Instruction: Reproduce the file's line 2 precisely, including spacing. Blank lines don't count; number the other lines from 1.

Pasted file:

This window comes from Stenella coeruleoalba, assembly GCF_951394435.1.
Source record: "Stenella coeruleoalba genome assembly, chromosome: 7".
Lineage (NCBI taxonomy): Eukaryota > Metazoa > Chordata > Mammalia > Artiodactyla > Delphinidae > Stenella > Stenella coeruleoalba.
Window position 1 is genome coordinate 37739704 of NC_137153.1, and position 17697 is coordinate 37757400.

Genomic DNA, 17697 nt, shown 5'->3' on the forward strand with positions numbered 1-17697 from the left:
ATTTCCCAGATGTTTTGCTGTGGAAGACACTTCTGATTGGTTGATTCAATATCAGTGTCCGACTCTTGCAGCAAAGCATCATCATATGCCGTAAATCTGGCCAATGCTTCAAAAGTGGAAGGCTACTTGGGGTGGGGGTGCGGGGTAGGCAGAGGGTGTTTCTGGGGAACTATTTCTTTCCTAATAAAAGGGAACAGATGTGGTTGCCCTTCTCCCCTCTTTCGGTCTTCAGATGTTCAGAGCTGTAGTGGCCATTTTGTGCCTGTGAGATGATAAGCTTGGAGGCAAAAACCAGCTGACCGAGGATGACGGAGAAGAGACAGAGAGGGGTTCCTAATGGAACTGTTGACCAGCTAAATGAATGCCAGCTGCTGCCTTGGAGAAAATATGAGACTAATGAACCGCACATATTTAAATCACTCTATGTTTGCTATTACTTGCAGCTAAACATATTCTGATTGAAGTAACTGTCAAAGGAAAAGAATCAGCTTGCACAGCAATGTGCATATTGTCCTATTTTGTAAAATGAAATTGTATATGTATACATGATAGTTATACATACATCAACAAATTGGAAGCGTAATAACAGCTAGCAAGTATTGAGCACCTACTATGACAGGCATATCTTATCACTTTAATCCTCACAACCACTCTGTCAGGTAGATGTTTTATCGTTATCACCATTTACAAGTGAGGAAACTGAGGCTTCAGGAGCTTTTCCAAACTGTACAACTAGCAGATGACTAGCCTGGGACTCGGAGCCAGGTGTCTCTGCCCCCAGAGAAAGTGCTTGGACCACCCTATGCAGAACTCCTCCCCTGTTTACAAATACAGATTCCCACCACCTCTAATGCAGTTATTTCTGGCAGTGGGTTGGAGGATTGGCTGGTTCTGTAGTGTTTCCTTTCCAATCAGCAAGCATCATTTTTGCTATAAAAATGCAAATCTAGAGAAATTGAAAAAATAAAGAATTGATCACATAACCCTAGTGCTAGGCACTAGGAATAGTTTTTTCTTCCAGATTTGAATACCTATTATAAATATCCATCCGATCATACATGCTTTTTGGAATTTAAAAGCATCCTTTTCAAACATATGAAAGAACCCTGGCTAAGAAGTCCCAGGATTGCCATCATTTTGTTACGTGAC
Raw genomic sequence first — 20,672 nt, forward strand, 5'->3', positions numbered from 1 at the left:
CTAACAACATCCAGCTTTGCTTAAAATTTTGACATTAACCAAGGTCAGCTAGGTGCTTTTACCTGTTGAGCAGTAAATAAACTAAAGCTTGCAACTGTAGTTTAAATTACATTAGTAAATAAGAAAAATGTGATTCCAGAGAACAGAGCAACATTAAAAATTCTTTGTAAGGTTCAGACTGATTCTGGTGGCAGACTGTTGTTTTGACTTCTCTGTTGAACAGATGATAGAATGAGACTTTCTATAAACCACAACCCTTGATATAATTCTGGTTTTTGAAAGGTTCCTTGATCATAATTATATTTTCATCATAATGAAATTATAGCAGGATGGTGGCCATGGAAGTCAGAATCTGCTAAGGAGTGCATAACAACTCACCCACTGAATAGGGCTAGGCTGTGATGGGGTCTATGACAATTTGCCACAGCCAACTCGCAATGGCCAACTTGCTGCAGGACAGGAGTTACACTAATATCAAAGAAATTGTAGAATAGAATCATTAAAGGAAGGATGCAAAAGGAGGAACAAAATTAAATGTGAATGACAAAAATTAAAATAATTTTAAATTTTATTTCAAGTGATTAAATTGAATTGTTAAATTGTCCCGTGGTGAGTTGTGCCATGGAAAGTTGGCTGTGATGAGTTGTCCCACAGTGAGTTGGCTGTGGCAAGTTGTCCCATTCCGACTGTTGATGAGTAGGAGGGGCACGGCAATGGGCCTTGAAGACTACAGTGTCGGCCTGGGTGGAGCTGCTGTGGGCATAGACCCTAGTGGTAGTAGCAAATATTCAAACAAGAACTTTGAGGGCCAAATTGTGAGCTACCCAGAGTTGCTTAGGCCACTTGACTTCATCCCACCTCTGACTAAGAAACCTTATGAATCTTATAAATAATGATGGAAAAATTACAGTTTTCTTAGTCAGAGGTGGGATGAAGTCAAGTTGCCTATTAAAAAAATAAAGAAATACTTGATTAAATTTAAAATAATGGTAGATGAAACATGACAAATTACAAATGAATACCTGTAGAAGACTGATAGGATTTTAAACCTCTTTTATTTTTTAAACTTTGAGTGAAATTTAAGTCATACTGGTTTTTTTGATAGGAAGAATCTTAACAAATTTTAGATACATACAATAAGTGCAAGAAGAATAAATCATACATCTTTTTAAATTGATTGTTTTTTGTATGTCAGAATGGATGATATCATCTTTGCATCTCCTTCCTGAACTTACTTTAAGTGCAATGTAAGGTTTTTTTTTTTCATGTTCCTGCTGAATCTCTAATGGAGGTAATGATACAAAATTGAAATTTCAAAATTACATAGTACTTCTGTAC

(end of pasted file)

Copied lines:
Source record: "Stenella coeruleoalba genome assembly, chromosome: 7".